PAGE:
St Mary's Home, Bildeston / Felixstowe, Suffolk

St Mary's Home was established by sisters Mary Katherine and Frances Vera Growse in around 1893 at Bildeston House, High Street, Bildeston. Their first child was a baby girl, just six weeks old. The home could house up to 27 girls, from infants up to the age of thirteen, who were trained for an eventual life as domestic servants. Some were taken in free, others on payment of five shillings per week, according to their circumstances

Former St Mary's Home, Sea Road, Bildeston, 2013. © Peter Higginbotham

In 1901, the home moved to a larger property at Yeldham House, 8 Sea Road, Felixstowe. The new premises could accommodate 60 girls, aged 3-16.

St Mary's Home, Sea Road, Felixstowe, c.1914. © Peter Higginbotham

Classroom at St Mary's Home, Sea Road, Felixstowe, c.1912. © Peter Higginbotham

Nursery at St Mary's Home, Sea Road, Felixstowe, c.1920. © Peter Higginbotham

Dining-hall at St Mary's Home, Sea Road, Felixstowe, c.1912. © Peter Higginbotham

Girls at St Mary's Home, Sea Road, Felixstowe, c.1912. © Peter Higginbotham

The home closed in 1916 and for the next two years was used by the army as wartime billets for soldiers. In 1931, the home moved to a new location at the western end of Wolsey Gardens, a little further from the sea-front than Yeldham House, but still with coastal views. The house was donated by Sir Arthur Churchman, later Lord Woodbridge.

St Mary's Home, Wolsey Gardens, Felixstowe, c.1931. © Peter Higginbotham

In 1929, when both sisters were in their mid-sixties, they entered into discussions with the Waifs and Strays Society about about the future of the home which the had 27 girls in residence. The Society formally took over the home in 1931. Below is a picture of the Mary and Vera Growse with their 'family' at the time of the handover.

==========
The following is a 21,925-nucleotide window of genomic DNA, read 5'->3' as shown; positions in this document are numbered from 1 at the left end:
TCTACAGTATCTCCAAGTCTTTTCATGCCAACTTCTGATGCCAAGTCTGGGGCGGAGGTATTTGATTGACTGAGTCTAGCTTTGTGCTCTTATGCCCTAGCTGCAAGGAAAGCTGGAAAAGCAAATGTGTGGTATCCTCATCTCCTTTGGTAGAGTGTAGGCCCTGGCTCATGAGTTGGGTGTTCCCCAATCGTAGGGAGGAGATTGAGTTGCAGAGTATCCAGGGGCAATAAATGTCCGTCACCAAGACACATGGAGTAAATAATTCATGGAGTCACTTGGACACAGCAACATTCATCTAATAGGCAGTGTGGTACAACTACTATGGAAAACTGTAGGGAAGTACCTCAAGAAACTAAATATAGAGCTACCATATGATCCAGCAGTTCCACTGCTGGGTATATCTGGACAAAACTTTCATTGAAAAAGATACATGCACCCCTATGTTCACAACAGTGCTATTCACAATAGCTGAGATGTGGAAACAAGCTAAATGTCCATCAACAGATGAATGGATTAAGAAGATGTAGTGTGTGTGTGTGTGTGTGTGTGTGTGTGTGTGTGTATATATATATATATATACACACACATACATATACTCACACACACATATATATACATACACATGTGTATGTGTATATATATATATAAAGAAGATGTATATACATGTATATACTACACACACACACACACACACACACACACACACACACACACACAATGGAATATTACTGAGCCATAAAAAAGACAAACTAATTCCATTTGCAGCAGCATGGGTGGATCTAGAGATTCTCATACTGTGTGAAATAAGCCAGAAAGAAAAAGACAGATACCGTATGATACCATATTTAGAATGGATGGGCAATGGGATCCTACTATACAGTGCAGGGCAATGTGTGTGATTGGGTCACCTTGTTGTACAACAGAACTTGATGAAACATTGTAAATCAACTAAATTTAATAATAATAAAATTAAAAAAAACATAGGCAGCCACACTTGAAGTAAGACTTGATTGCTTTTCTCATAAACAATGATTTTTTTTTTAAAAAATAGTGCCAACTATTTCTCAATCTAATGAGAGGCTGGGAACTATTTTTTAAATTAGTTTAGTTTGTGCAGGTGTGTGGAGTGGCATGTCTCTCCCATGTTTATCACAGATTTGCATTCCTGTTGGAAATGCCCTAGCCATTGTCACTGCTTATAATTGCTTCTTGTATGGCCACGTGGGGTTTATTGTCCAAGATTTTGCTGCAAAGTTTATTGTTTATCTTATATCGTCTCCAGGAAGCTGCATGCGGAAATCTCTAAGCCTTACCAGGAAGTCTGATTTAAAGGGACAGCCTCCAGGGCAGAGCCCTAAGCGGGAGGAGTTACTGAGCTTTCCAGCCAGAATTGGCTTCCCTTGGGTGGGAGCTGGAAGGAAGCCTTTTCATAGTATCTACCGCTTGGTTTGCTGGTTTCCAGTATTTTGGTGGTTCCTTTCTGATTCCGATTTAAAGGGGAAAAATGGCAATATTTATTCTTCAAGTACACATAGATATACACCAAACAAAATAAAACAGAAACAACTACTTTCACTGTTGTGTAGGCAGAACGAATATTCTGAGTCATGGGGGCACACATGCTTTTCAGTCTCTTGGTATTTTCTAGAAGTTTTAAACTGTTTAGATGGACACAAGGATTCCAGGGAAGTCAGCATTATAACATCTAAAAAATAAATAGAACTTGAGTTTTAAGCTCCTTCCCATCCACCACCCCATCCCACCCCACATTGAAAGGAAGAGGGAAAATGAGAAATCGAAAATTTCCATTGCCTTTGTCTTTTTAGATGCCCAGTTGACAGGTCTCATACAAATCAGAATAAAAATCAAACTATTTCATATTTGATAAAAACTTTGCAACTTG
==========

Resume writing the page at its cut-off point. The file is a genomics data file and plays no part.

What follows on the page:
St Mary's Home, Wolsey Gardens, Felixstowe, c.1931. © Peter Higginbotham

Its seaside location meant that the girls spent many happy hours on the local beach.

St Mary's Home, Wolsey Gardens, Felixstowe, c.1932. © Peter Higginbotham

St Mary's Home, Wolsey Gardens, Felixstowe, c.1934. © Peter Higginbotham

In September 1935, following a request from the Home Office, St Mary's became an Approved School, taking girls below the age of sixteen placed their by the courts. The home had thirty places in total, of which no more than twenty were to be committed cases.

At the outbreak of the Second World War in 1939, St Mary's was closed and the residents evacuated to Kibworth Hall in Leicestershire. At the end of the war, the Hall was purchased by the Society and the St Mary's girls remained there.

In 1946, the Felixstowe property was briefly used to house girls from the St Mary's Home at Cheam. Later the same year it was re-opened as nursery which continued in operation until 1973. The building has since been demolished.

The Sea Road premises later became the Felix Court Hotel but have now been converted to flats and a pub.

Records

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Bibliography

  • Bowder, Bill Children First: a photo-history of England's children in need (1980, Mowbray)
  • Church of England Waifs and Strays' Society [Rudolfe, Edward de Montjoie] The First Forty Years: a chronicle of the Church of England Waifs and Strays' Society 1881-1920 (1922, Church of England Waifs and Strays' Society / S.P.C.K.)
  • Rudolf, Mildred de Montjoie Everybody's Children: the story of the Church of England Children's Society 1921-1948 (1950, OUP)
  • Stroud, John Thirteen Penny Stamps: the story of the Church of England Children's Society (Waifs and Strays) from 1881 to the 1970s (1971, Hodder and Stoughton)
  • Morris, Lester The Violets Are Mine: Tales of an Unwanted Orphan (2011, Xlibris Corporation) — memoir of a boy growing up in several of the Society's homes (Princes Risborough, Ashdon, Hunstanton, Leicester) in the 1940s and 50s.